EU and African states agree on Italian plans to curb migration

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EU and African states agree on Italian plans to curb migration
Libyan coastguard ships in Tripoli earlier this year. Photo: Mahmud Turkia/AFP

The leaders of Germany, Spain and France are meeting with Italian Prime Minister Paolo Gentiloni in Paris, along with several African leaders, and have endorsed a new strategy to curb migration.


The new blueprint involves building capacity at the points of departure for migrants, primarily in Niger, Chad and Libya. 

The document, an Italian translation of which was seen and published by Huffington Post Italy before it is officially due for release later Monday, outlines several new strategic directions agreed upon by Italy's EU partners and key African states. 

Italy's Interior Minister Marco Minniti met with his counterparts from Chad, Niger and Libya on Monday August 28th in Rome, reports Ansa, before the heads of state of those same countries meet EU leaders in Paris. 

The meeting was called for by French President Emmanuel Macron and will be attended by German Chancellor Angela Merkel, Spanish Prime Minister Mariano Rajoy, Italian Prime Minister Paolo Gentiloni, the heads of state of Libya, Niger and Chad – as well as top EU officials. 

The document they have apparently agreed on is a ringing endorsement for Italy's recent policy on migration.

"In partnership with the EU, Germany, Spain, France and Italy will continue to improve economic cooperation with local communities along the migratory routes, particularly in the region of Agadez (Niger) and in Libya, in order to create alternative sources of income and make them independent of human trafficking," says the document, parts of which were leaked early by Ansa.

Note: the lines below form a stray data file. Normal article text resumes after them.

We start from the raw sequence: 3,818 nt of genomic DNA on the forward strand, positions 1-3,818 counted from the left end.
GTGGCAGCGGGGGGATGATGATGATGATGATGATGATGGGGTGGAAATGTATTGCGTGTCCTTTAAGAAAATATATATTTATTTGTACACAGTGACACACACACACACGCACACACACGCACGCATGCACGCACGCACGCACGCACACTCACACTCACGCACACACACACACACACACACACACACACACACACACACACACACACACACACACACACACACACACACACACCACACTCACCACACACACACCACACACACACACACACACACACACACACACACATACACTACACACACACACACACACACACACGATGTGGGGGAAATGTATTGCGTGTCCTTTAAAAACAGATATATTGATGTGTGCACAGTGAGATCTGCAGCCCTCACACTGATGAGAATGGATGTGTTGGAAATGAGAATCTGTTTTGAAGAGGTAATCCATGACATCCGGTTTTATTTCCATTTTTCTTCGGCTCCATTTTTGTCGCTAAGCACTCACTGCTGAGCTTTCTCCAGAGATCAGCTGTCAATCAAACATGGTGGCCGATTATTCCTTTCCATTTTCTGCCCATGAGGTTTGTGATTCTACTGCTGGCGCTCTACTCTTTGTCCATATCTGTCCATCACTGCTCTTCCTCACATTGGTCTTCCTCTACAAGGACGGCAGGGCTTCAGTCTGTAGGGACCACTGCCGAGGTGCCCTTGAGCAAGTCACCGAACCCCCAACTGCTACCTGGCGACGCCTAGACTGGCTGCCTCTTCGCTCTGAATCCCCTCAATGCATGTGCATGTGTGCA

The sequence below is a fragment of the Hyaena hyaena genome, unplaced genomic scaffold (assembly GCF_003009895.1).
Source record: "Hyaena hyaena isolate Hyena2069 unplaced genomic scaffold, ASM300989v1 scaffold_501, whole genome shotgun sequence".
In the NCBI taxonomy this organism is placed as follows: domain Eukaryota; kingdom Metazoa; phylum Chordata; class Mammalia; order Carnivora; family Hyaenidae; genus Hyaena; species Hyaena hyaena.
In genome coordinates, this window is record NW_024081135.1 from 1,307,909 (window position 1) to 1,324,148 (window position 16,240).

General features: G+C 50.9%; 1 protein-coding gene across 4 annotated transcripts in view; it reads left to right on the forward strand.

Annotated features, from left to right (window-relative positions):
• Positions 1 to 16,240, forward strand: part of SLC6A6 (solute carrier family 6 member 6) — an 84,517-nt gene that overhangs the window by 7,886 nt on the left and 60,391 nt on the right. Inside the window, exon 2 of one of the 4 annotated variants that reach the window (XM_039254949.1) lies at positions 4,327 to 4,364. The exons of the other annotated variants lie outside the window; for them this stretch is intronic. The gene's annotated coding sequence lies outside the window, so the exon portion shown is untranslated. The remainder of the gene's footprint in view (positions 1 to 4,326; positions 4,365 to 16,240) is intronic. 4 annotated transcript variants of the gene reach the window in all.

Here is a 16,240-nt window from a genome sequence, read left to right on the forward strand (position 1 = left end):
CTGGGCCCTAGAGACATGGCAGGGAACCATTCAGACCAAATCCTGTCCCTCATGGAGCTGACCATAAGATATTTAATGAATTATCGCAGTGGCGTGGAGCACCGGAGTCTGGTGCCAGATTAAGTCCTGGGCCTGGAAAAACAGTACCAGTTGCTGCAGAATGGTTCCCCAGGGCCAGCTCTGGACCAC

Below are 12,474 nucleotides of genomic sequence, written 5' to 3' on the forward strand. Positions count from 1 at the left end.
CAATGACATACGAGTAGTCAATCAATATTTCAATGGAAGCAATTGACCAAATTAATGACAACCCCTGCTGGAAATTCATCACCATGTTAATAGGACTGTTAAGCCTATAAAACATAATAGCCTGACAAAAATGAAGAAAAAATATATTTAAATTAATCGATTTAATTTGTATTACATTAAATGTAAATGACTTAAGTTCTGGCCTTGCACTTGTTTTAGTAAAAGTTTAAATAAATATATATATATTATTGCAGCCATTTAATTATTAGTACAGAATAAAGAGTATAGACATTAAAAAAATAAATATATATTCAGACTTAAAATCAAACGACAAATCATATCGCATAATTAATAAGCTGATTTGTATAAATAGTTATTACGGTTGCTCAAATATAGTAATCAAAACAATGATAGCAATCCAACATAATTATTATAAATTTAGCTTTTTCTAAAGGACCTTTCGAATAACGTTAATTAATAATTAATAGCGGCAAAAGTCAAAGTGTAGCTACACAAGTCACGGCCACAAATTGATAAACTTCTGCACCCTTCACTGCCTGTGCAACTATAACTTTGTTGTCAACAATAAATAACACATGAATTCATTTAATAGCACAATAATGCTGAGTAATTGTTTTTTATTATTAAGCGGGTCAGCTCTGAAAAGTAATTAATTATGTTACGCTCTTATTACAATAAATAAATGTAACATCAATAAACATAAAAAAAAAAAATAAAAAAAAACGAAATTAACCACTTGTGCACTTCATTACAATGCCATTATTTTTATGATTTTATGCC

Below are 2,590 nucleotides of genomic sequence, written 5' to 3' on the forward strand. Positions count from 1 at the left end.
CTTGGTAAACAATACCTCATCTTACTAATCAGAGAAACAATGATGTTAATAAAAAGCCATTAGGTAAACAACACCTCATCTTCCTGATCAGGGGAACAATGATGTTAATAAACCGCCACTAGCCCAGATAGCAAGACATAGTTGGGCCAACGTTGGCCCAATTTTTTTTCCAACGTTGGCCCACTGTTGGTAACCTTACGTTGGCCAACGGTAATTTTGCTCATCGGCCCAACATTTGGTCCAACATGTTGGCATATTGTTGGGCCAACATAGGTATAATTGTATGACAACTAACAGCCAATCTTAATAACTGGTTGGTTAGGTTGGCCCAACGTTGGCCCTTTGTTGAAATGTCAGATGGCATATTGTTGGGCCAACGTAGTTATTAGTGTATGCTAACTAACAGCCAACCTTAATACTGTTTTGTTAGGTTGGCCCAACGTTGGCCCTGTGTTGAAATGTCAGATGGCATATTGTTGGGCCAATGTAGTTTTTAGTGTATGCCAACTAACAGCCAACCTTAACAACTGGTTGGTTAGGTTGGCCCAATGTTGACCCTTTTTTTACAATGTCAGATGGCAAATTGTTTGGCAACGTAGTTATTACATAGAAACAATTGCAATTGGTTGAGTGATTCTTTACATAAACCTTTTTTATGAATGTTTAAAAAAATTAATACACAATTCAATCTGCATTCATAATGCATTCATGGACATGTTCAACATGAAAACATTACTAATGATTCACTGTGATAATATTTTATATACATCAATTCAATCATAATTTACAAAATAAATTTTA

"In this sense, the Italian project of cooperation with 14 local communities on migration routes in Libya is very appropriate," it adds.

Italy's Interior Minister Marco Minniti, the country's former spymaster, is credited as the architect of the proposal which emphasizes reinforcing the Libyan coast guard, strengthening capacity and improving conditions in Libyan refugee centres.

The new strategic approach will see the creation of a special "high level" task force in the Maghreb to tackle security issues, as well as the reinforcement of domestic institutions to tackle terrorism and human trafficking in Libya, Chad and Niger.

The EU will also apparently offer financial support for all three African countries to reinforce their borders with each other. Organizations like UNHCR will be empowered and mandated to strengthen human rights on the ground. 

The Paris accord also reemphasizes the agreement orchestrated earlier this year by Minniti with 14 key Libyan councils to fight human trafficking. It also endorses Italy's much-discussed code-of-conduct for NGO rescue missions in the Mediterranean. 

The meetings follow a week of violent clashes between migrants and police in Italy, after 800 or so migrants were forcefully evicted from a building in Rome.

Interior Minister Minniti has suggested confiscated mafia properties could be offered to migrants by the state as accommodation, writes Repubblica, including to the people recently evicted from the building in Rome. 

READ MORE: Austria strengthens border checks with Italy despite lower migrant arrivals





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